The independent newspaper of the University of Iowa community since 1868

The Daily Iowan

The independent newspaper of the University of Iowa community since 1868

The Daily Iowan

The independent newspaper of the University of Iowa community since 1868

The Daily Iowan

Newcomer Millie Greer hopes to strengthen the Iowa women’s soccer team defense

Greer has seen plenty of minutes early in her Iowa career, maintaining Iowa’s firm backline.
Emily Nyberg
Iowa midfielder Millie Greer runs for the ball during a soccer game between Iowa and Kansas City at the University of Iowa Soccer Complex on Sunday, Aug. 20, 2023. The Hawkeyes defeated the Roos 2-0.

Iowa’s women’s soccer player Millie Greer has had a significant impact on the team, even as a first-year. 

Greer originally came in as a midfielder, but has started every game on the defense this season for Iowa.

Iowa’s defense has been a focal point of the team for a while. With the departure of two starting center backs, Sara Wheaton and Cassidy Formanek, there was a question of who would step in and fill the holes.

Greer answered the call. 

According to Greer, fitting into the backline has been easier because of senior captains Samantha Cary and Maggie Johnston on either side of her with goalkeeper Macy Enneking backing her up. 

“They’ve been in the program for so long,” Greer said. “I listen to what they say, and their empowerment makes me even more confident to play how I know I can.”

Fellow first-year midfielder Sofia Bush thinks Greer’s move from midfield to defense has been important for Iowa’s style of play.

“She’s an amazing defender,” Bush said. “She’s really good with the ball at her feet, passing the ball out the back with long balls and short balls.”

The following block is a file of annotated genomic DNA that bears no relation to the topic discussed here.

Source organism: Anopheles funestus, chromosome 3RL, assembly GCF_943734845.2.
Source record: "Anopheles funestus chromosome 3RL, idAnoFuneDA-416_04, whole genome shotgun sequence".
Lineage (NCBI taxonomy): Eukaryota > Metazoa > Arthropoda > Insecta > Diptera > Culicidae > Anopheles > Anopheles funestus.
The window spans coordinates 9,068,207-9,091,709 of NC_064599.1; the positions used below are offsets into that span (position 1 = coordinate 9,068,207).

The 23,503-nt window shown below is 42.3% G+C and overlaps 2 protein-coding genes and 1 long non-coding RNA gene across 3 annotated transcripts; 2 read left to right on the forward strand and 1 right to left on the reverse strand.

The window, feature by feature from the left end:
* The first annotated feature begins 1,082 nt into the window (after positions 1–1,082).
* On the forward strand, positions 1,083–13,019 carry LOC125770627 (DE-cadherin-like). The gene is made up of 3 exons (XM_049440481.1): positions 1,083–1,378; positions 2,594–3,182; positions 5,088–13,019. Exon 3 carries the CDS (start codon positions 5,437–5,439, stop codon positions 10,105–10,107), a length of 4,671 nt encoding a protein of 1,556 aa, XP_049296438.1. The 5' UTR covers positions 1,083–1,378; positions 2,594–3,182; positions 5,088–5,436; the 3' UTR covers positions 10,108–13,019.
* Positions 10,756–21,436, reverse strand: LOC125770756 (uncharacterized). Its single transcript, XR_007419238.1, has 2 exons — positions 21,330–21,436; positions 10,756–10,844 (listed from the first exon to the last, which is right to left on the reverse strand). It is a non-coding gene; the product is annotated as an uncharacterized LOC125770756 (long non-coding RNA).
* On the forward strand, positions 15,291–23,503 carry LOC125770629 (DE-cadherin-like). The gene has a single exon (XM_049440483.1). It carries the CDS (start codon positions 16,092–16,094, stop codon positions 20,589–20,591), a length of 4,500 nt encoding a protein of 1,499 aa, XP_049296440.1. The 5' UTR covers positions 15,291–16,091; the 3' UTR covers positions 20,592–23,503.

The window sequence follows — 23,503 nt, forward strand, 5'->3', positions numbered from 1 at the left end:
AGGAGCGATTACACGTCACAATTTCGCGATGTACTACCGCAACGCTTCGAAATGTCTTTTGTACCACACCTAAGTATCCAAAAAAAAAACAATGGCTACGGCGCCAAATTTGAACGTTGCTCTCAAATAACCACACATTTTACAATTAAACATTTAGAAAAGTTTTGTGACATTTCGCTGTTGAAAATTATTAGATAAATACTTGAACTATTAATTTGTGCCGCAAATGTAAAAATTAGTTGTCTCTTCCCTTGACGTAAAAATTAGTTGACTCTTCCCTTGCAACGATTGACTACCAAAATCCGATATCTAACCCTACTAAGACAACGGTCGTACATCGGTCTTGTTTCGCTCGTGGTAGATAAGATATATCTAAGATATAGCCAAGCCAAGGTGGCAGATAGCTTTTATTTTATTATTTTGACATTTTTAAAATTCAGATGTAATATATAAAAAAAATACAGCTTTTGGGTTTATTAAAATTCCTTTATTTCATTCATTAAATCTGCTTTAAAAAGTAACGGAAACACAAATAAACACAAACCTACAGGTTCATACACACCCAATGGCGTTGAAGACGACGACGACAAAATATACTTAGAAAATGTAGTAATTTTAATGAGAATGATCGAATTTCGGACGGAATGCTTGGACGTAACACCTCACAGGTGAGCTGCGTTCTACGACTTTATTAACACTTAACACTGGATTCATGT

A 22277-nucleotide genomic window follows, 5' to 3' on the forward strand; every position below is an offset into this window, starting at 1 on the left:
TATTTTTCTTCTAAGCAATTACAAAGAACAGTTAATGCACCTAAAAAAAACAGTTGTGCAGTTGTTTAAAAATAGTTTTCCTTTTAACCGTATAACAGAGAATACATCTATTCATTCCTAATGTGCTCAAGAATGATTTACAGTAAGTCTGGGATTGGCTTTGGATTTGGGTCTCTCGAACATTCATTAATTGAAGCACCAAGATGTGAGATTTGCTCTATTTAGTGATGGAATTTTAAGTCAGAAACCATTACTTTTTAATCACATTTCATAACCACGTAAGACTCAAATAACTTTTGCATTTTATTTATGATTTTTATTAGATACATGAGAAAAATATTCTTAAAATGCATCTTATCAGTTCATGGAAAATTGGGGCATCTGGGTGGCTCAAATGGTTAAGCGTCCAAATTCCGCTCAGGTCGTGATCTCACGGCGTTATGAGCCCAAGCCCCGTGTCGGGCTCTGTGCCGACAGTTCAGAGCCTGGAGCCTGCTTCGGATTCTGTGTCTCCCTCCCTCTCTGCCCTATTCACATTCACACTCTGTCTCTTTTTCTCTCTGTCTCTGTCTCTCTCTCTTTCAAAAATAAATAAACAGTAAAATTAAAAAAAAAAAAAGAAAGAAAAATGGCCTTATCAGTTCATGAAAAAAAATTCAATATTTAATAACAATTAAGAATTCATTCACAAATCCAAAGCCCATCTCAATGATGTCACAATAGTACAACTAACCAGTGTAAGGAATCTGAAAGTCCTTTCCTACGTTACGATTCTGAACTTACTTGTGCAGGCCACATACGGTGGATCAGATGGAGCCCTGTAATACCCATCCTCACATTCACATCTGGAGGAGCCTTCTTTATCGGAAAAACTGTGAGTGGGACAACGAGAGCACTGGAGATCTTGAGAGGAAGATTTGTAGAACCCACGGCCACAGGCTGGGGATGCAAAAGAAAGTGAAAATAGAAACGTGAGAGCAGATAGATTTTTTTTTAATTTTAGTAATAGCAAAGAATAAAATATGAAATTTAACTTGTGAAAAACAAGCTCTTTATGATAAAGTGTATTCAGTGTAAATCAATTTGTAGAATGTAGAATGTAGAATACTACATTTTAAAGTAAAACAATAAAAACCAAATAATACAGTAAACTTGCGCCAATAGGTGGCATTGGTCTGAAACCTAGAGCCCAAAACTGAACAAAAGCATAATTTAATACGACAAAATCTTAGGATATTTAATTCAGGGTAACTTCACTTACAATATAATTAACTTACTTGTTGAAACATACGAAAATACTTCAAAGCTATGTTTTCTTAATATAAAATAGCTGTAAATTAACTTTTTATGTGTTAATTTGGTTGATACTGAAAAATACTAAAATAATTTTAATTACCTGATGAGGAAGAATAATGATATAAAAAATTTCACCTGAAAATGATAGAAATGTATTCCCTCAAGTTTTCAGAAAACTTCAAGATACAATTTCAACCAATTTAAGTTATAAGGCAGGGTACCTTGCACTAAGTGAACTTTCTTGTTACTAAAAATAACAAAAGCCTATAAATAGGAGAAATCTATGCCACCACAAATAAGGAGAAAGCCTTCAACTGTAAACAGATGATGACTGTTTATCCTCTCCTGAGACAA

Junior forward Elle Otto agreed, adding that Greer’s ball-playing ability and vision from the backline have helped Iowa exploit gaps in the opposition’s defense and create chances for her in the Iowa attack. 

One word that consistently came up when describing Greer was “composure.” 

She’s composed and calm with the ball at her feet — a rare quality to possess as a first-year — and she’s a composed defender who rarely makes mistakes and is always prepared to break an attack. 

Greer made an impact on the team early this season. She had a standout performance in Iowa’s 2-1 home win against Iowa State on Aug. 24, providing extra cover for the defense while also playing the full 90 minutes. She also managed to go the full 90 in Iowa’s 1-0 away win against a tough Mississippi State team on Aug. 31.

RELATED: Iowa Women’s Soccer Prevails Over Iowa State in Cy-Hawk Rivalry 

Greer credits her coaches, especially assistant Kyle Venter, for her early success. She said Venter gives her great direction and scouting reports ahead of games.

Cary said that doesn’t see Greer as a newcomer, as she plays with the confidence and ability of an experienced player — a sentiment that was echoed by Bush. 

Cary added that she’s proud of the work that Greer has put into learning the system, and she feels confident and comfortable playing next to her. 

“I would say she’s a leader on and off the field,” Bush said. “She’s very vocal and not afraid to stand up for what she knows is right.”

There may be some growing pains once the schedule gets tougher, and Greer may struggle with the speed and physicality some teams possess, but that’s to be expected for a first-year player. 

Greer’s continued growth will be important for Iowa, not only this season but in years to come. 

This is the last season for key figures like Cary and midfielder Josie Durr. Having someone like Greer ready to carry the torch will be crucial for the team’s continued success. 

Head coach Dave DiIanni said the thing that has stood out the most is Greer’s preparation. He said she came in somewhat prepared from a great club in Arizona, but she trains hard and is a very humble and coachable player. DiIanni said that she’s always looking for ways to get better and learn. 

He added that joining the team early in the spring was a big reason she’s gotten the opportunity to play significant minutes so early on in her Iowa career. 

“Millie is a smart soccer player,” DiIanni said. “I think she’s growing up every day and learning what it takes to win at the Big Ten level.”

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About the Contributor
Emily Nyberg, Visual Editor
Emily Nyberg is a second-year student at the University of Iowa double majoring in Journalism and Cinematic arts. Prior to her role as a Visual Editor, Emily was a Photojournalist, and a News Reporter covering higher education.